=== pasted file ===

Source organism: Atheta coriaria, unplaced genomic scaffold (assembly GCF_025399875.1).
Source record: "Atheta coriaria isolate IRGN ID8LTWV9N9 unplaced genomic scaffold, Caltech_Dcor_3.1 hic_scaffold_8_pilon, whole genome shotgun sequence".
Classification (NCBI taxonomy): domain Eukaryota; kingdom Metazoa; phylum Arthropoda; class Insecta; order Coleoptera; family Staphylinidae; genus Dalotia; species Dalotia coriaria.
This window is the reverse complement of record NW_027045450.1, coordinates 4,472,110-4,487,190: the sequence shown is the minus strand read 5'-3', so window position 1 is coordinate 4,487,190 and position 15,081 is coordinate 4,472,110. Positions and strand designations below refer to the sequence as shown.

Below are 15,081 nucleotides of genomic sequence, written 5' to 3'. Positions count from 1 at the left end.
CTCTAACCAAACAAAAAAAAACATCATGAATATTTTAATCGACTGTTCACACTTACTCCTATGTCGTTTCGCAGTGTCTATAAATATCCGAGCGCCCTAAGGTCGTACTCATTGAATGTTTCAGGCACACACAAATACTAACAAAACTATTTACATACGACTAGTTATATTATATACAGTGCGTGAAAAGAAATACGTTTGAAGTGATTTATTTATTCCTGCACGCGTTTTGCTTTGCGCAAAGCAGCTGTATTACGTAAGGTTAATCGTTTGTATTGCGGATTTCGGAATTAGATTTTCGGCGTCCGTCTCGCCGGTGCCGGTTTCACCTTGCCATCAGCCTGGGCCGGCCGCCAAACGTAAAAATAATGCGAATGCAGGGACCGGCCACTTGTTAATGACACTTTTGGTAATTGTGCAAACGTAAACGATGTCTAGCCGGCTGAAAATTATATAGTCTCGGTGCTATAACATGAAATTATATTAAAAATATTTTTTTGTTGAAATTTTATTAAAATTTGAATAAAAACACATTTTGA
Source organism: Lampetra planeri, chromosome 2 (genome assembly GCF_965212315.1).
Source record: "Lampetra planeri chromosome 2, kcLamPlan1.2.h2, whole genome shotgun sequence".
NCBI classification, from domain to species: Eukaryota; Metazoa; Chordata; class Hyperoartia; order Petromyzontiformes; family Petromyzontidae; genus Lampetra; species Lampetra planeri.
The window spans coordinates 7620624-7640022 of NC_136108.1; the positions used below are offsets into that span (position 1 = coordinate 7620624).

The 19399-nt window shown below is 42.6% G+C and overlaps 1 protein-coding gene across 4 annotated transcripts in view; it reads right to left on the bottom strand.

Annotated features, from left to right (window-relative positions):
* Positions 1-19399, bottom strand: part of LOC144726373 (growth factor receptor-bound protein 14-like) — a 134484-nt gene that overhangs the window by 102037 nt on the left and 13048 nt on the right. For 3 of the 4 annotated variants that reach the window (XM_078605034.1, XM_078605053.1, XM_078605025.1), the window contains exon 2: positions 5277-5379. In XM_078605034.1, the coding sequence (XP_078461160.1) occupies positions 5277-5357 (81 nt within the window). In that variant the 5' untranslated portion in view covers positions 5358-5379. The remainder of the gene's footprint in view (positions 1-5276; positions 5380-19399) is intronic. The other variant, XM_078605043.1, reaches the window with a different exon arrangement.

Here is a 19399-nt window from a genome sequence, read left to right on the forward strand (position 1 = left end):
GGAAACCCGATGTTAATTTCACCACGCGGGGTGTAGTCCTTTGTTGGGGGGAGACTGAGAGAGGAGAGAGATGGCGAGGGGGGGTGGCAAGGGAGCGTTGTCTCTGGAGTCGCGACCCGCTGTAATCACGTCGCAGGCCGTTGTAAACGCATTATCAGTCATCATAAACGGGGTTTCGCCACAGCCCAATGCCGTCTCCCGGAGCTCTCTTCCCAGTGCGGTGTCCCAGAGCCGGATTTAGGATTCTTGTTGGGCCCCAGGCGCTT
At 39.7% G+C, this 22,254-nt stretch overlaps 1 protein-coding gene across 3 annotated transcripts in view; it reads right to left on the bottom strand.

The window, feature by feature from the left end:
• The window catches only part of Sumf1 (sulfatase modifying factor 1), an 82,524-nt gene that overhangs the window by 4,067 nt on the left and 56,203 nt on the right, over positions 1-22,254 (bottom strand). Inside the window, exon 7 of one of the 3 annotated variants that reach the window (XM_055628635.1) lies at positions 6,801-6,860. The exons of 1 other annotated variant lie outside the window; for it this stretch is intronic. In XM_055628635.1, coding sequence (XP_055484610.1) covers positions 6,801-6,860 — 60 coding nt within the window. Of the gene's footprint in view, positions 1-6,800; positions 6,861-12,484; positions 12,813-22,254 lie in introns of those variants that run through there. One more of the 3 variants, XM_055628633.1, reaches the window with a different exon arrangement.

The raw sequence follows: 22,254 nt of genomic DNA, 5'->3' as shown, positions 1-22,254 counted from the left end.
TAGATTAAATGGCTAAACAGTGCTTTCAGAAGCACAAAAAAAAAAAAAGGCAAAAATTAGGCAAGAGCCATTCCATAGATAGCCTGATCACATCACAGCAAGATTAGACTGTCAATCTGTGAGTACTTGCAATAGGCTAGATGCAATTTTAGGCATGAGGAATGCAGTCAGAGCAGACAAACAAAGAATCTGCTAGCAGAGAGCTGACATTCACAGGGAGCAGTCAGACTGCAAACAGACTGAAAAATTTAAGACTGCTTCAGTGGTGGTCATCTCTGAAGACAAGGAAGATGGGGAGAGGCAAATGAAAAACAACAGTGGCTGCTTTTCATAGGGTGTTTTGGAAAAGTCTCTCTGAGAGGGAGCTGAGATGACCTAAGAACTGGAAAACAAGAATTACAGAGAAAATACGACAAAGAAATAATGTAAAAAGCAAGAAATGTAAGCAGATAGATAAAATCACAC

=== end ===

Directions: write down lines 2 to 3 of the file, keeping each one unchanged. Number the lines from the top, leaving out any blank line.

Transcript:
Source record: "Atheta coriaria isolate IRGN ID8LTWV9N9 unplaced genomic scaffold, Caltech_Dcor_3.1 hic_scaffold_8_pilon, whole genome shotgun sequence".
Classification (NCBI taxonomy): domain Eukaryota; kingdom Metazoa; phylum Arthropoda; class Insecta; order Coleoptera; family Staphylinidae; genus Dalotia; species Dalotia coriaria.